Do the math.
They are the Masters. You are the South Carolina Classic.
They've got Phil Mickelson. You've got Phil Tataurangi.
They've got Magnolia Lane. You've got the road beside the Citgo.
They've got a tradition of excellence. You've got...Phil Tataurangi.
No wonder Dick Baker, the tournament director of the Nike South Carolina Classic, felt somewhat dyspeptic last week about the fact that his golf tournament occupied the same dates on the calendar as the Masters. After all, it's no coincidence that neither the Senior PGA Tour nor the LPGA tour dared to schedule an event last week. So what exactly was the Nike tour thinking when it rescheduled its annual stop in Florence, S.C., just 130 miles from Augusta National, from May to Masters week? "My initial reaction to the plan was a major case of heartburn," Baker admits. "Let's just say we weren't worried about stealing away thunder from the Masters. Some people were afraid we might throw a party and nobody would show up."
The South Carolina Classic's most obvious concern was that the entire golf world would be overcome by the spell that briefly befuddled Tim Simpson. A native of Atlanta, Simpson found himself driving east on I-20 last Wednesday afternoon when a strong gravitational pull grabbed him. "I got near Augusta National, and all of a sudden my Suburban wanted to exit right there at Washington Road," said Simpson, one of 21 former Masters invitees in the Nike field. "It was a weird feeling to stay in the left lane and keep on driving to play in the South Carolina Classic."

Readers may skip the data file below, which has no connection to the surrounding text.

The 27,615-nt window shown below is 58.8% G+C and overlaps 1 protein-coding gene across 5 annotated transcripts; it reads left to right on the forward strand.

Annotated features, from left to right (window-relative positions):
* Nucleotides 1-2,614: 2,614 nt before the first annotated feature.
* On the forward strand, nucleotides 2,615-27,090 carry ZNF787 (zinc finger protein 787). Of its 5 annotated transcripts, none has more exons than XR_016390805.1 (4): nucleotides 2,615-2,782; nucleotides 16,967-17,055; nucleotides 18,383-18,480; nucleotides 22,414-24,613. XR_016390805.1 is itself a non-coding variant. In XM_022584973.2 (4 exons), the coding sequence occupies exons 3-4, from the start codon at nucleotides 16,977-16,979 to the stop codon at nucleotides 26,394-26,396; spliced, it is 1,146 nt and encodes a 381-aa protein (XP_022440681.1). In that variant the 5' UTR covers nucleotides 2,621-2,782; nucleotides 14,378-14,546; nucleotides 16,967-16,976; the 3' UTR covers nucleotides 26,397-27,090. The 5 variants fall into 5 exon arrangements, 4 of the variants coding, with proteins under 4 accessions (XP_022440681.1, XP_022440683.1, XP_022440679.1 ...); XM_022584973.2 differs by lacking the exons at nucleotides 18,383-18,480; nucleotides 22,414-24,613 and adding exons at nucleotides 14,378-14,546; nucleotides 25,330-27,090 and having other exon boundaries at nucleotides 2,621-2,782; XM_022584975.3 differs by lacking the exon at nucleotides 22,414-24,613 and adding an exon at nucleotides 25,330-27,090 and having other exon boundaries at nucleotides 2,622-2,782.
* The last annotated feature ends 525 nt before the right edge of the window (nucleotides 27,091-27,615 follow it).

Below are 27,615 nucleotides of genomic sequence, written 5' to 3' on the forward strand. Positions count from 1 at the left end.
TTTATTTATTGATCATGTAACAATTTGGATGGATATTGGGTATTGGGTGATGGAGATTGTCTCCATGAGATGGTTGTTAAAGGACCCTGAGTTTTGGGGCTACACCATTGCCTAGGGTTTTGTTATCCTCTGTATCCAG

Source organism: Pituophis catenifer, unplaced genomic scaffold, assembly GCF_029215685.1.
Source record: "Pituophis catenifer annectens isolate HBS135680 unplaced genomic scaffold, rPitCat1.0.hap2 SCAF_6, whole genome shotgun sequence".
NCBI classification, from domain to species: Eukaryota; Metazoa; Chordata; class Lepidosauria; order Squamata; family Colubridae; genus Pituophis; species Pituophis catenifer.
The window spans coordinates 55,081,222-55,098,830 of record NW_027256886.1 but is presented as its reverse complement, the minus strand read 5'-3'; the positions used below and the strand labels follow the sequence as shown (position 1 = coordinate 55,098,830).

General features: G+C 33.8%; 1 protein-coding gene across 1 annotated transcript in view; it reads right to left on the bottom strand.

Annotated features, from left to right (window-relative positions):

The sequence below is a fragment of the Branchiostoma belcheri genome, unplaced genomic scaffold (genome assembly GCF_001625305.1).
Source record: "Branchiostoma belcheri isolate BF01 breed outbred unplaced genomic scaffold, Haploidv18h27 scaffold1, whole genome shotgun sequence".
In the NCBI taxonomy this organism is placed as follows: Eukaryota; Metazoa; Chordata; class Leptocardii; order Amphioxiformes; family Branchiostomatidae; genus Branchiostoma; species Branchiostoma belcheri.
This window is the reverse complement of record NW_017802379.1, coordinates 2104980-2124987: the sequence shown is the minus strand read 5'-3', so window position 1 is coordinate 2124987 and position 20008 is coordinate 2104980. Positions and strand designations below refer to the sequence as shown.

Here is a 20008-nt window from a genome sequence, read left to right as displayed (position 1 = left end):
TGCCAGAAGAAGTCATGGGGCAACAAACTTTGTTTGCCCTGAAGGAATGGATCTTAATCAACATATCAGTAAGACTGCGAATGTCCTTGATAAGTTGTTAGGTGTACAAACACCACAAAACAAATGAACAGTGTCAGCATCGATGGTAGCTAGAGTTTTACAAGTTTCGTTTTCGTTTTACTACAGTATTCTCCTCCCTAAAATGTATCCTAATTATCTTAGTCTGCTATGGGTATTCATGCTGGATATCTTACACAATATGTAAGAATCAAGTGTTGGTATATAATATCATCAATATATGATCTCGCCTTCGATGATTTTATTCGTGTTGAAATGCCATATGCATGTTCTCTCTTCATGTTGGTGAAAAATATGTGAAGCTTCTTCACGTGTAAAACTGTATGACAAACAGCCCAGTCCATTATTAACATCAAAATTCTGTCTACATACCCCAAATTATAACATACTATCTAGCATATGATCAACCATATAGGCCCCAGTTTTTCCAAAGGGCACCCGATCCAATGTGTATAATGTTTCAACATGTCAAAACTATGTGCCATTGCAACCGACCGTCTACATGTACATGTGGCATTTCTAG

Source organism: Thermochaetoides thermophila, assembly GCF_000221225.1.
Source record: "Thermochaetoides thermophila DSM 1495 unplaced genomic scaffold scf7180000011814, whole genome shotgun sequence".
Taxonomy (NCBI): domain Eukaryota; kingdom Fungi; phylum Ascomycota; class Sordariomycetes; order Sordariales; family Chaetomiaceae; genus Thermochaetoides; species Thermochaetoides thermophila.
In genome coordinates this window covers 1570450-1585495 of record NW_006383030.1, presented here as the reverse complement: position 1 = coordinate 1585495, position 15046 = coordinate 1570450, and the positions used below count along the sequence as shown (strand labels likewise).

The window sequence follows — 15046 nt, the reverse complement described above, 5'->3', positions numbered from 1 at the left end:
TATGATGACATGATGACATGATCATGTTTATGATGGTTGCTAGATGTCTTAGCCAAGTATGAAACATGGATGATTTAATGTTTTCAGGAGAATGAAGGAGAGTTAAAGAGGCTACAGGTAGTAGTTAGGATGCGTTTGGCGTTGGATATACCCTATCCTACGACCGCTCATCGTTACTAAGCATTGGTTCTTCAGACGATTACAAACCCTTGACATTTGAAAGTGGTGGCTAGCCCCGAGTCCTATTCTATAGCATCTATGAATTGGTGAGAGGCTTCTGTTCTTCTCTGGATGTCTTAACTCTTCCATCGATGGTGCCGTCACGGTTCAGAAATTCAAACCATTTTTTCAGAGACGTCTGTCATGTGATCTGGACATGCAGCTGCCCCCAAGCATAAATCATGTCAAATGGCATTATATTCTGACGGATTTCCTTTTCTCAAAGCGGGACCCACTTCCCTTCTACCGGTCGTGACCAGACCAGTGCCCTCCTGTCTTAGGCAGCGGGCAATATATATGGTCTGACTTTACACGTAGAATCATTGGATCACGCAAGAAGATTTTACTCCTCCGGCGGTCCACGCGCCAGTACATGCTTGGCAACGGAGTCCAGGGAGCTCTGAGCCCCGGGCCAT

The Classic's organizers must have questioned their sense as well when, on the day the tournament started, there wasn't a single mention of their event in The State, South Carolina's largest newspaper. (There were, however, three full stories on the Masters.) "I guess it's like the Doobie Brothers opening for the Beatles," said Greg Twiggs, a Masters participant in '89 who finished tied for 25th in Florence. "This tournament is a good event, but it pales in the face of history."
In an attempt to attract a gallery—any gallery—to the Country Club of South Carolina, the Classic promised up-to-the-minute Masters updates on the course's five electronic leader boards. Tee times in the Classic concluded before network coverage of the Masters began, and fans were encouraged to stay at the club and watch the Masters on four big-screen televisions in a courtesy tent behind the clubhouse or on monitors in each of the 10 corporate boxes around the 18th green.
For their part most of the Nike players feigned ambivalence toward "the other tournament," at least until 15 of them were spotted in a local tavern Thursday evening watching a replay of Greg Norman's opening-round 63. Nike tour member Bob Wolcott actually attended the Wednesday practice round at Augusta, then drove to Florence at 4:30 the next morning just in case an alternate spot opened up in the Classic. When he learned at 2:30 p.m. that he was shut out, Wolcott returned to the Masters to watch the end of the first round. "We'd be lying if we said the Masters doesn't occupy the thoughts of everybody around here," said Jerry Foltz, the winner of the '95 Classic who missed the cut this year. "Let's face it: I'm 33 years old, and I still stand over a 12-footer on the practice green just like a little kid pretending that it's a putt to win the Masters."